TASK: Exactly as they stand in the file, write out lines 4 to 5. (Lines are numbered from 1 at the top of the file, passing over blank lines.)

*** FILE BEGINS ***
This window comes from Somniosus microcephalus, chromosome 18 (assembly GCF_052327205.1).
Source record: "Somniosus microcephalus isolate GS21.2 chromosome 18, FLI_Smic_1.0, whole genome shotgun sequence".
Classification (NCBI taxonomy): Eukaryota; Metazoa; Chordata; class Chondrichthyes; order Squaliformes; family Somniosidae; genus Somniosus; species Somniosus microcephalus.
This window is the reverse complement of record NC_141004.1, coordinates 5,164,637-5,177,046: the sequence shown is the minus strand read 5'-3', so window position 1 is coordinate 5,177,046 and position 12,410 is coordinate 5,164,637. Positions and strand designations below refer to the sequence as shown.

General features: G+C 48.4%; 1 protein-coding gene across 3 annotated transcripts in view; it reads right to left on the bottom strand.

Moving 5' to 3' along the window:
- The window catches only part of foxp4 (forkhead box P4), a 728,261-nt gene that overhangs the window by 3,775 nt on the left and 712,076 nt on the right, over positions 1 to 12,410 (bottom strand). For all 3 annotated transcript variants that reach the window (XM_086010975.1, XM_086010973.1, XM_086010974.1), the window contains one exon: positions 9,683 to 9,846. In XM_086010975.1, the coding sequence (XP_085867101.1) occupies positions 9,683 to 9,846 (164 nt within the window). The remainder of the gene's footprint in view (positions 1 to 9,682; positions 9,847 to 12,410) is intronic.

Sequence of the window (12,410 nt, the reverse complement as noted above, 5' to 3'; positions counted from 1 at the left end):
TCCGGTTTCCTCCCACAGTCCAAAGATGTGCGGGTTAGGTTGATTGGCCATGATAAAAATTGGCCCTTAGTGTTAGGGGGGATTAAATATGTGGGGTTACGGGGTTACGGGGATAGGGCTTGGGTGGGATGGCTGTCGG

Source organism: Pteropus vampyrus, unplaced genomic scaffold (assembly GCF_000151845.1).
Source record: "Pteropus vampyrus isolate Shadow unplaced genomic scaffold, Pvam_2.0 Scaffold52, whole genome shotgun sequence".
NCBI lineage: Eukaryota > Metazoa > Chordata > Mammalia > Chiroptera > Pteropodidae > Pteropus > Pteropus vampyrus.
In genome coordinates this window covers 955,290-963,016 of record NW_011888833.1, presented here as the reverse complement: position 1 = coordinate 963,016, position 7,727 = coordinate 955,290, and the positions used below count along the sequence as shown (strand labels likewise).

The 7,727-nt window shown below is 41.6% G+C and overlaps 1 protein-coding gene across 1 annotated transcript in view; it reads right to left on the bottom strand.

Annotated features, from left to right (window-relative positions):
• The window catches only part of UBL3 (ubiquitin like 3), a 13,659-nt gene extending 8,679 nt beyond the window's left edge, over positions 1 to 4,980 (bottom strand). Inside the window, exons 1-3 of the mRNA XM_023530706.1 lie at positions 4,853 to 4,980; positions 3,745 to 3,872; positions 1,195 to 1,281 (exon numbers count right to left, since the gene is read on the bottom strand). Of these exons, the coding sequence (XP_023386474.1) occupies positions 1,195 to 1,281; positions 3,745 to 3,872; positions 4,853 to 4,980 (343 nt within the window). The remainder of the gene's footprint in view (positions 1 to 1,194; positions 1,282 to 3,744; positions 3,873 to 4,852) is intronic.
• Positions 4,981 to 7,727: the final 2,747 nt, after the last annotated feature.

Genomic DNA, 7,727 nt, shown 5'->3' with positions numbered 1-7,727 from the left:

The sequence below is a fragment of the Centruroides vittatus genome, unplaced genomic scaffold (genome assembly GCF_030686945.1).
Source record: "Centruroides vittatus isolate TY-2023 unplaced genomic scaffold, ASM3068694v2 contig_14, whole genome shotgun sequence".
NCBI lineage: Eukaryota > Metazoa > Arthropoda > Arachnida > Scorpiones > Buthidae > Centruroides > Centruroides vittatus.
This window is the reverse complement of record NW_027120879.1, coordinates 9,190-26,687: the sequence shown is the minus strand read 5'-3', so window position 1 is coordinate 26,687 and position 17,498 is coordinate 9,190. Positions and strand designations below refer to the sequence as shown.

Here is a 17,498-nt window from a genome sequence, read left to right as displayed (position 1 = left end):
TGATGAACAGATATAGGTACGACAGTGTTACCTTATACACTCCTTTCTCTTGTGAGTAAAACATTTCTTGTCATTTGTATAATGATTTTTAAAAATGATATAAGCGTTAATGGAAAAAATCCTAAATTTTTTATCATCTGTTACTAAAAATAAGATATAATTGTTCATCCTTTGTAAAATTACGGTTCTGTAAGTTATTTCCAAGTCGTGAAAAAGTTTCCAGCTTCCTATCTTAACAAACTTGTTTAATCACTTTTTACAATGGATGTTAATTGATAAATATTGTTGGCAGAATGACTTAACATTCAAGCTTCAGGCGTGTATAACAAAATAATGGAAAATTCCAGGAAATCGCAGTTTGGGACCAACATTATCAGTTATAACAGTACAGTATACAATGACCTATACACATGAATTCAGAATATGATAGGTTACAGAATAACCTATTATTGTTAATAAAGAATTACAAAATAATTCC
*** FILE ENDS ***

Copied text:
This window is the reverse complement of record NC_141004.1, coordinates 5,164,637-5,177,046: the sequence shown is the minus strand read 5'-3', so window position 1 is coordinate 5,177,046 and position 12,410 is coordinate 5,164,637. Positions and strand designations below refer to the sequence as shown.

General features: G+C 48.4%; 1 protein-coding gene across 3 annotated transcripts in view; it reads right to left on the bottom strand.